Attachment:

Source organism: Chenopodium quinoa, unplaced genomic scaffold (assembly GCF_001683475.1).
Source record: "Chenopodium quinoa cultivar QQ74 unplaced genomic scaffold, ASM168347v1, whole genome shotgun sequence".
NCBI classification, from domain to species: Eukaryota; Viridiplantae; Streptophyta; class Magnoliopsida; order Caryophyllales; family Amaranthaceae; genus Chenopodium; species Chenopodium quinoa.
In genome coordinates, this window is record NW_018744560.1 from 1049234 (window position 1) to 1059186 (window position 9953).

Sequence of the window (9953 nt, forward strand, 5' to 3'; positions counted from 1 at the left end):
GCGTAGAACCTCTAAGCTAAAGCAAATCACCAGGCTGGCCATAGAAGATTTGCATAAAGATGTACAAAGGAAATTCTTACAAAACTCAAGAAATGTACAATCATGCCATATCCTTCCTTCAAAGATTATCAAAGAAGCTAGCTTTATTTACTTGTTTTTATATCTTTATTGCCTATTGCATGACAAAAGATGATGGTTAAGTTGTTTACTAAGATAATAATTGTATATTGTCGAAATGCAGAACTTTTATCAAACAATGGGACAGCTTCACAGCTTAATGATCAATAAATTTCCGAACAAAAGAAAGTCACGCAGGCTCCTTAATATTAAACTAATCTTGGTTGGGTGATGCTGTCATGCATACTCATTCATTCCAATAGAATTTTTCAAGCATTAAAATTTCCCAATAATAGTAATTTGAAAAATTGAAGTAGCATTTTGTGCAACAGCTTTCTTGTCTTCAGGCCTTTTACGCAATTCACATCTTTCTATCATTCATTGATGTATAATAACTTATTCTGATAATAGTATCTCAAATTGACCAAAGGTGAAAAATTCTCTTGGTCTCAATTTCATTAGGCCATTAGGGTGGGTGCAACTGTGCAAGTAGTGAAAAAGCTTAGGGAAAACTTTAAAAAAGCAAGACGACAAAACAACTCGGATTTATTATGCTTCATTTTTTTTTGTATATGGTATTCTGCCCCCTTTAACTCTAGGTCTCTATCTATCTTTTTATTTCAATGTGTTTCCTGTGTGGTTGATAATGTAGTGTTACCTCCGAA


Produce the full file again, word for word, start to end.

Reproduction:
Source organism: Chenopodium quinoa, unplaced genomic scaffold (assembly GCF_001683475.1).
Source record: "Chenopodium quinoa cultivar QQ74 unplaced genomic scaffold, ASM168347v1, whole genome shotgun sequence".
NCBI classification, from domain to species: Eukaryota; Viridiplantae; Streptophyta; class Magnoliopsida; order Caryophyllales; family Amaranthaceae; genus Chenopodium; species Chenopodium quinoa.
In genome coordinates, this window is record NW_018744560.1 from 1049234 (window position 1) to 1059186 (window position 9953).

Sequence of the window (9953 nt, forward strand, 5' to 3'; positions counted from 1 at the left end):
GCGTAGAACCTCTAAGCTAAAGCAAATCACCAGGCTGGCCATAGAAGATTTGCATAAAGATGTACAAAGGAAATTCTTACAAAACTCAAGAAATGTACAATCATGCCATATCCTTCCTTCAAAGATTATCAAAGAAGCTAGCTTTATTTACTTGTTTTTATATCTTTATTGCCTATTGCATGACAAAAGATGATGGTTAAGTTGTTTACTAAGATAATAATTGTATATTGTCGAAATGCAGAACTTTTATCAAACAATGGGACAGCTTCACAGCTTAATGATCAATAAATTTCCGAACAAAAGAAAGTCACGCAGGCTCCTTAATATTAAACTAATCTTGGTTGGGTGATGCTGTCATGCATACTCATTCATTCCAATAGAATTTTTCAAGCATTAAAATTTCCCAATAATAGTAATTTGAAAAATTGAAGTAGCATTTTGTGCAACAGCTTTCTTGTCTTCAGGCCTTTTACGCAATTCACATCTTTCTATCATTCATTGATGTATAATAACTTATTCTGATAATAGTATCTCAAATTGACCAAAGGTGAAAAATTCTCTTGGTCTCAATTTCATTAGGCCATTAGGGTGGGTGCAACTGTGCAAGTAGTGAAAAAGCTTAGGGAAAACTTTAAAAAAGCAAGACGACAAAACAACTCGGATTTATTATGCTTCATTTTTTTTTGTATATGGTATTCTGCCCCCTTTAACTCTAGGTCTCTATCTATCTTTTTATTTCAATGTGTTTCCTGTGTGGTTGATAATGTAGTGTTACCTCCGAA